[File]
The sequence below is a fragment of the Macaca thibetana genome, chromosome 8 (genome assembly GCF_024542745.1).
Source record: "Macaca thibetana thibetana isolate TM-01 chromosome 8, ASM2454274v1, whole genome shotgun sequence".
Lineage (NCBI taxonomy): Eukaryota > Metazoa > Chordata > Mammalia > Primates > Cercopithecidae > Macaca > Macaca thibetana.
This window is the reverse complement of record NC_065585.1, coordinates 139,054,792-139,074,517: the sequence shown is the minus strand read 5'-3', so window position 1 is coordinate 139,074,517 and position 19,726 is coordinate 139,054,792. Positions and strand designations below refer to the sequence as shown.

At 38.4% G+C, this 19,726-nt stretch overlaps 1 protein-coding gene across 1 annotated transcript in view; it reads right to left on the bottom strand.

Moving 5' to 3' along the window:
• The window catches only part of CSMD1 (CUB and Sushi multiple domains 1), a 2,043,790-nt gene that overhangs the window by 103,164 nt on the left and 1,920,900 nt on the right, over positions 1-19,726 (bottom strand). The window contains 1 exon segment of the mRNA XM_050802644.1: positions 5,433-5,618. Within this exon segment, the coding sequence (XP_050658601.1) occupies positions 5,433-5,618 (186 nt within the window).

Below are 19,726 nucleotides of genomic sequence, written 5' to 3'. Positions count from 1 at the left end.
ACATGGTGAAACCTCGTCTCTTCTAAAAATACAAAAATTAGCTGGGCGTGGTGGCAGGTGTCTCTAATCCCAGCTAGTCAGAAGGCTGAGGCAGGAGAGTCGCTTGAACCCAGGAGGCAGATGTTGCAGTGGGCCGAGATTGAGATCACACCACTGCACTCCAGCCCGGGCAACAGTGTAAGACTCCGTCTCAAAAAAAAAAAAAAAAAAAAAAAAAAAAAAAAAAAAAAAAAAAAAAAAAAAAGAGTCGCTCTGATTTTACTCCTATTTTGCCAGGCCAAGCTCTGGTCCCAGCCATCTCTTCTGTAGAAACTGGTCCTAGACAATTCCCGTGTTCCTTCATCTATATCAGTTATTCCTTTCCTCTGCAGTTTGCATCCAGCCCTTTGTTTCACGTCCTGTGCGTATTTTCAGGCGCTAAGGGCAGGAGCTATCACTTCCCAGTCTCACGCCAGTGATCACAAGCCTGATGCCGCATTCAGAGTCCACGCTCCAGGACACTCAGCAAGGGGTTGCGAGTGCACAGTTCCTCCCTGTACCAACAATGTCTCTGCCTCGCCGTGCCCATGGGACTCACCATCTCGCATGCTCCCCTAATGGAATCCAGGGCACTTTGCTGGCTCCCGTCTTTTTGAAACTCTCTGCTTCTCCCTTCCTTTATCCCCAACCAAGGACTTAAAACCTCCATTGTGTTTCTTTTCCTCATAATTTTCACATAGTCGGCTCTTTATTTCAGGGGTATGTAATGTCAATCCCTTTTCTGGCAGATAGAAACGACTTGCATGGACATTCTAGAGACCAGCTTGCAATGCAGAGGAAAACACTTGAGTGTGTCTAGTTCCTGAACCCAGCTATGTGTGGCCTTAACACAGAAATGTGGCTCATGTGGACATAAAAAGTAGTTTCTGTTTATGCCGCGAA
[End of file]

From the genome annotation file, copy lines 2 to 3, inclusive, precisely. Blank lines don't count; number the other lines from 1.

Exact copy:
Source record: "Macaca thibetana thibetana isolate TM-01 chromosome 8, ASM2454274v1, whole genome shotgun sequence".
Lineage (NCBI taxonomy): Eukaryota > Metazoa > Chordata > Mammalia > Primates > Cercopithecidae > Macaca > Macaca thibetana.